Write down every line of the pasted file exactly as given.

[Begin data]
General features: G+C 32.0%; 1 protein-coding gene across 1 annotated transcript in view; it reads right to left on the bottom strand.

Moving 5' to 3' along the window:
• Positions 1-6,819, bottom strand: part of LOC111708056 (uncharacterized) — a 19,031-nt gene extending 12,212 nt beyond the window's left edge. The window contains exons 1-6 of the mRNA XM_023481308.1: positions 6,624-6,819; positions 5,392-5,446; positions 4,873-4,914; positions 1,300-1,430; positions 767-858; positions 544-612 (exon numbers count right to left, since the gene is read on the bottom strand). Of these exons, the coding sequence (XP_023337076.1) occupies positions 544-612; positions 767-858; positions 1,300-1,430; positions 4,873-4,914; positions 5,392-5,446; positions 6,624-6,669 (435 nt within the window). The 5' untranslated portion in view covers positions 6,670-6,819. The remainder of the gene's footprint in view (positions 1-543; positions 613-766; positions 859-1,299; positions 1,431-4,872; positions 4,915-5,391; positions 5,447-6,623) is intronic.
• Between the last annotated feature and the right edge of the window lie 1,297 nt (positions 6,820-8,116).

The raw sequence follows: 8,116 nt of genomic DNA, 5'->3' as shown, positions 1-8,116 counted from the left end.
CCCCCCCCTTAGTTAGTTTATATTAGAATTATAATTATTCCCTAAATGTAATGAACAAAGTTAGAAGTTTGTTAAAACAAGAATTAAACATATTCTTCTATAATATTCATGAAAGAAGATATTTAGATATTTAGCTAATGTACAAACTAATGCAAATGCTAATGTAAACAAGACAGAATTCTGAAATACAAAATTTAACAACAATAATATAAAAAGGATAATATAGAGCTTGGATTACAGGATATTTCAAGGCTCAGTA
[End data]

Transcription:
General features: G+C 32.0%; 1 protein-coding gene across 1 annotated transcript in view; it reads right to left on the bottom strand.

Moving 5' to 3' along the window:
• Positions 1-6,819, bottom strand: part of LOC111708056 (uncharacterized) — a 19,031-nt gene extending 12,212 nt beyond the window's left edge. The window contains exons 1-6 of the mRNA XM_023481308.1: positions 6,624-6,819; positions 5,392-5,446; positions 4,873-4,914; positions 1,300-1,430; positions 767-858; positions 544-612 (exon numbers count right to left, since the gene is read on the bottom strand). Of these exons, the coding sequence (XP_023337076.1) occupies positions 544-612; positions 767-858; positions 1,300-1,430; positions 4,873-4,914; positions 5,392-5,446; positions 6,624-6,669 (435 nt within the window). The 5' untranslated portion in view covers positions 6,670-6,819. The remainder of the gene's footprint in view (positions 1-543; positions 613-766; positions 859-1,299; positions 1,431-4,872; positions 4,915-5,391; positions 5,447-6,623) is intronic.
• Between the last annotated feature and the right edge of the window lie 1,297 nt (positions 6,820-8,116).

The raw sequence follows: 8,116 nt of genomic DNA, 5'->3' as shown, positions 1-8,116 counted from the left end.
CCCCCCCCTTAGTTAGTTTATATTAGAATTATAATTATTCCCTAAATGTAATGAACAAAGTTAGAAGTTTGTTAAAACAAGAATTAAACATATTCTTCTATAATATTCATGAAAGAAGATATTTAGATATTTAGCTAATGTACAAACTAATGCAAATGCTAATGTAAACAAGACAGAATTCTGAAATACAAAATTTAACAACAATAATATAAAAAGGATAATATAGAGCTTGGATTACAGGATATTTCAAGGCTCAGTA